So from a cadence perspective, ignoring the actual quantity and quality of content, FFXIV's team is amazing at keeping a tight schedule.
So what did each patch bring to the table? One thing to keep in mind is that WoW's expansion releases tend to have a fair bit more to them than FFXIV's 2.0 in terms of end-game, so FFXIV spent a lot of time catching up. But it's still not quite apples to apples, because FFXIV's 2.0 was basically a new MMO launch. I'm not quite sure how much work they had lined up before kicking off 2.0, but as an end-user, I don't really care. All an end-user cares about is, "Themepark MMO, where's my content?"
So it might be a bit strange to ignore the initial releases of both Mists and A Realm Reborn, but I see no other easy way to measure content delivery over time. Heavensward and the 3.0 patch schedule is going to be very interesting to see if the FFXIV team can keep things up.
NOTE: CONTAINS SPOILERS
You can find the details of patches here: http://talarian.blogspot.com/p/wow-vs-ffxiv-patch-note-comparisons.html
If we extremely arbitrarily assign a value of 1 to each boss, and perhaps a value of 0.25 for each difficulty added for a given boss, we can get a pretty good estimate on at least sheer quantity of bosses. But again, not an apples to apples comparison. As I mentioned previously, Blizzard's dungeons tend to be prettier and tell a story via environment extremely well. FFXIV's spaces tend to be utilitarian.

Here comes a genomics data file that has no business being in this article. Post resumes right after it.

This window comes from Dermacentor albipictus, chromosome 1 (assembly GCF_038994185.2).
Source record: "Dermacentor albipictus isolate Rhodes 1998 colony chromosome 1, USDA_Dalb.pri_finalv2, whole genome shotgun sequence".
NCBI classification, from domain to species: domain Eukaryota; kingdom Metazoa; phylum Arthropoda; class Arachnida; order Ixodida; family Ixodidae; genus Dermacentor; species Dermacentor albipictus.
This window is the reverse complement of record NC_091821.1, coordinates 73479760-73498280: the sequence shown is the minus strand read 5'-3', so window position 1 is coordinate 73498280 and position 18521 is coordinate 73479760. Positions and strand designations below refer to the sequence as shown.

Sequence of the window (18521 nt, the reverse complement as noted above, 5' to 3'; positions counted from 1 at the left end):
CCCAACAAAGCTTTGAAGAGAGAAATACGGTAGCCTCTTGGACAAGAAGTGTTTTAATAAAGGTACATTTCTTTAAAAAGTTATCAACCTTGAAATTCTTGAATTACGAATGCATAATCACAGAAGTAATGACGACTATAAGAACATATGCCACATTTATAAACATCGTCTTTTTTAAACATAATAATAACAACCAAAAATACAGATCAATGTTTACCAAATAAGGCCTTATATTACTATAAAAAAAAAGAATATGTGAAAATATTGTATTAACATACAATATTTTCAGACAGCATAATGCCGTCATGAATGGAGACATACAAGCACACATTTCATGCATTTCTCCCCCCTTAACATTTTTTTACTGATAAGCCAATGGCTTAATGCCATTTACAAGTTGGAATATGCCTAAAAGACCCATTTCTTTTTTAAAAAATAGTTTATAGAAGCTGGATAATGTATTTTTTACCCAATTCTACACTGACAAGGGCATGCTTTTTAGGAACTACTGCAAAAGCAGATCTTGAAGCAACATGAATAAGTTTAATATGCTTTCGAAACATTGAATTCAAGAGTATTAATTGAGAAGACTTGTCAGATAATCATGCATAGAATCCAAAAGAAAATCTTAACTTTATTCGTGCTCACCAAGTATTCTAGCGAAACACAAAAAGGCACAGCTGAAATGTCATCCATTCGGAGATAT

But I much prefer FFXIV's Hard Mode dungeons to WoW's Heroic dungeons. WoW's are just the same thing, but tuned a little higher. FFXIV's are entirely new bosses and mechanics; your starting point is altered and they'll often send you to different areas, so it's not really the same.
Also, whereas WoW uses zone-wide tunes, FFXIV has unique music for each trial, which as discussed before takes cues from the battle itself.
Basically, it's fascinating to see where each company puts its resources in terms of content creation.
Anyways, here's the high-level rollup of MoP versus A Realm Reborn patch cycle:
Mists of Pandaria
- 7 World Bosses
- (7 "Boss Points")
- 12 Bosses w/ 3 Difficulties + 14 Bosses w/ 4 Difficulties + 1 Boss
- (27 + 0.25 * 2 Extra Difficulties * 12 + 0.25 * 3 Extra Difficulties * 14 = 43.5 "Boss Points")
- 9 Scenarios + 6 Heroic Scenarios (Repeats w/ Bonus Objectives)
- 2 Raid Zones
- 2 World Zones, 1 World Sub-Zone, 1 Altered World Zone
- 3 Reputation Grinds, 3 Currency Grinds
- 1 World PvP, 1 Arena, 1 Battleground
- New Feature: Flexible Raids
- New Feature: Proving Grounds
- New Feature: Brawler's Guild (Something like 40 solo fights with unique mechanics)
- New Feature: Pet Battle Stones
A Realm Reborn
- 20 Raid Bosses + 4 Savage (* 0.25) + 12 Trials + 8 Diff. Difficulties
- 36 "Boss Points"
- 15 Dungeons
- 5 Entirely New
- 10 Altered Hard Mode versions
- 5 Raid Zones (Might also be said 2, split up in piecemeal across patches)
- 12 "Boss Rooms" in Trials, each significantly different
- 1 World Zone, 0 World Sub-Zones, 1 Altered World Zone